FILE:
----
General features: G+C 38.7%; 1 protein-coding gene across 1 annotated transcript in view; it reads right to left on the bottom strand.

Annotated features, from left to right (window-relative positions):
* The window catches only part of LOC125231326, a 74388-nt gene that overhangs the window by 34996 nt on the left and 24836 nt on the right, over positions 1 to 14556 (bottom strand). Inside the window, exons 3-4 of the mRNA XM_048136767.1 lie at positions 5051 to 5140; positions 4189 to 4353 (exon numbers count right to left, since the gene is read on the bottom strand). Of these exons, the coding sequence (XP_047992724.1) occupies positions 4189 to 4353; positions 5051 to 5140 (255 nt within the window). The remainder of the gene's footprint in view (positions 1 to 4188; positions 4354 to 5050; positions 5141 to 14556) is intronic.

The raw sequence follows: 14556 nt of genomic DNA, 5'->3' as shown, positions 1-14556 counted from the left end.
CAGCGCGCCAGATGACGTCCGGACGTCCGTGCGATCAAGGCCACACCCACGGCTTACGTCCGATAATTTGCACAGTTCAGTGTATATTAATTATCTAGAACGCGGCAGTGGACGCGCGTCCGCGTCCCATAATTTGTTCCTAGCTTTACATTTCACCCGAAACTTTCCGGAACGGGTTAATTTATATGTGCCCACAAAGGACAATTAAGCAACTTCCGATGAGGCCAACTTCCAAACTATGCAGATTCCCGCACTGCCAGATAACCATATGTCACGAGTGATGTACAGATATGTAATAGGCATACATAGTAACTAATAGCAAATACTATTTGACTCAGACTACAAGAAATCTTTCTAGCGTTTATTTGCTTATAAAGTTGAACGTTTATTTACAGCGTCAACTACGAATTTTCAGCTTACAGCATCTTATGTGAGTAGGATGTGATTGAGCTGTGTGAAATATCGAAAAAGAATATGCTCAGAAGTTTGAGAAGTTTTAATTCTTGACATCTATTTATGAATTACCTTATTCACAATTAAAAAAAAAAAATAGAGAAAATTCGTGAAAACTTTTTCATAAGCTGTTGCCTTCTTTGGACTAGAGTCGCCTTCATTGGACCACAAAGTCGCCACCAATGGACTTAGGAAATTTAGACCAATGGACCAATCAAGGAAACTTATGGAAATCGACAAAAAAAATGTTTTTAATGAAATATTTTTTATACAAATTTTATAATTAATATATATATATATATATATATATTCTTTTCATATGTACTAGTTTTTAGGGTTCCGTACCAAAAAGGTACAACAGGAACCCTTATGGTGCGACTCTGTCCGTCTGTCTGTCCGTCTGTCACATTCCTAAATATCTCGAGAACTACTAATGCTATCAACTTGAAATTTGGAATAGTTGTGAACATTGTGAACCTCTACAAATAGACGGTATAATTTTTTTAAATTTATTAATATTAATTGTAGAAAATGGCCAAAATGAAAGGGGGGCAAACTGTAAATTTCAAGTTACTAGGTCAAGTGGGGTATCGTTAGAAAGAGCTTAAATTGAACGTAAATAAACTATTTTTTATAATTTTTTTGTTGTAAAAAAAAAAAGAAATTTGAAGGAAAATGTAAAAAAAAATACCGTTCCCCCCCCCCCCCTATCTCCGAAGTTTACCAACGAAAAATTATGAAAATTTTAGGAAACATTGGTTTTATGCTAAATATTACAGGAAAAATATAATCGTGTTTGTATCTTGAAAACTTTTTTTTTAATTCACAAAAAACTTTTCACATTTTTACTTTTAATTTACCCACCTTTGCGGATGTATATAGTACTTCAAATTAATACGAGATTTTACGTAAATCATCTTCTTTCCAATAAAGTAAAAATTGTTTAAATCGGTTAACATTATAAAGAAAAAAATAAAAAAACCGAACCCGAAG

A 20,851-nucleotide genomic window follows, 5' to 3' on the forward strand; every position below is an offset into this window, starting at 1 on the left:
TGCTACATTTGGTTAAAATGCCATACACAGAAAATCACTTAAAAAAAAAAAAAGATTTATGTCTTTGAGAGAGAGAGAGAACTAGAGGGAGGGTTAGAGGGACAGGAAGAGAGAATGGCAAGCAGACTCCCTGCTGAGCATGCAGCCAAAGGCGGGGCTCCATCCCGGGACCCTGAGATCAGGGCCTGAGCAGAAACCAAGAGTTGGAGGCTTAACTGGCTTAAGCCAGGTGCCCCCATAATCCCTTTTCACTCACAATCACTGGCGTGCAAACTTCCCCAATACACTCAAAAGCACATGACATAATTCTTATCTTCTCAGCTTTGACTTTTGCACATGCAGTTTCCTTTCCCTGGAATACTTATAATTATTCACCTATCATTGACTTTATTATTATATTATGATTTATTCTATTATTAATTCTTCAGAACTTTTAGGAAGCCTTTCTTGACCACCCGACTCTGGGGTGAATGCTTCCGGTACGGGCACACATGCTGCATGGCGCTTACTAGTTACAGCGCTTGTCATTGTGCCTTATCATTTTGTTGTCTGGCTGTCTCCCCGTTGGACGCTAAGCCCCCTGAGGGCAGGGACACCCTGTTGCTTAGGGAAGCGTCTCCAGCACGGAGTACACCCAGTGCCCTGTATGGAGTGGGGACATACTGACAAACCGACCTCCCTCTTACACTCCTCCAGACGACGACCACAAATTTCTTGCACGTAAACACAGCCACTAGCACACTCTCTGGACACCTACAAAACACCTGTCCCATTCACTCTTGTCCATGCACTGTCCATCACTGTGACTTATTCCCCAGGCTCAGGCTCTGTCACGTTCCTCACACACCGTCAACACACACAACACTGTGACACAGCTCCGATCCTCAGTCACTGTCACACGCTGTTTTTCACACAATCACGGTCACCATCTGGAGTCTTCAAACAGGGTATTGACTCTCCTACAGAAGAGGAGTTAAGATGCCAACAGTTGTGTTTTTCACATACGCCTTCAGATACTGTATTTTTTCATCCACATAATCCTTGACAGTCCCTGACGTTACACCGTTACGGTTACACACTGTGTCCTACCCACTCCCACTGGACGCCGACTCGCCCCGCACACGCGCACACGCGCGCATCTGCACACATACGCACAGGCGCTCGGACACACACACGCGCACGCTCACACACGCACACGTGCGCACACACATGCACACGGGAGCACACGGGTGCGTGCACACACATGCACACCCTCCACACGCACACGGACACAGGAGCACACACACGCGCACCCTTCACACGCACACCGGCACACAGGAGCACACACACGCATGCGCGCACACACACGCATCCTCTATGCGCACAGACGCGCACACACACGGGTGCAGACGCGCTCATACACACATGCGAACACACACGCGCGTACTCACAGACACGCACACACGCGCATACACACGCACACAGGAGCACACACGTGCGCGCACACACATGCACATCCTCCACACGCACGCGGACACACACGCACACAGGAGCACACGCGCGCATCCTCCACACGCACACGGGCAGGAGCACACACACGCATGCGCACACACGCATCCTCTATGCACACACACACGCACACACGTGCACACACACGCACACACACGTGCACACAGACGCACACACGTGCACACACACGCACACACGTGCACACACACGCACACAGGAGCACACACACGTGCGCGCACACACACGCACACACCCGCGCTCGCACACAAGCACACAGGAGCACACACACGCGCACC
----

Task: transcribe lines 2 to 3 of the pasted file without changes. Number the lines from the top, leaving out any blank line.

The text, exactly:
Annotated features, from left to right (window-relative positions):
* The window catches only part of LOC125231326, a 74388-nt gene that overhangs the window by 34996 nt on the left and 24836 nt on the right, over positions 1 to 14556 (bottom strand). Inside the window, exons 3-4 of the mRNA XM_048136767.1 lie at positions 5051 to 5140; positions 4189 to 4353 (exon numbers count right to left, since the gene is read on the bottom strand). Of these exons, the coding sequence (XP_047992724.1) occupies positions 4189 to 4353; positions 5051 to 5140 (255 nt within the window). The remainder of the gene's footprint in view (positions 1 to 4188; positions 4354 to 5050; positions 5141 to 14556) is intronic.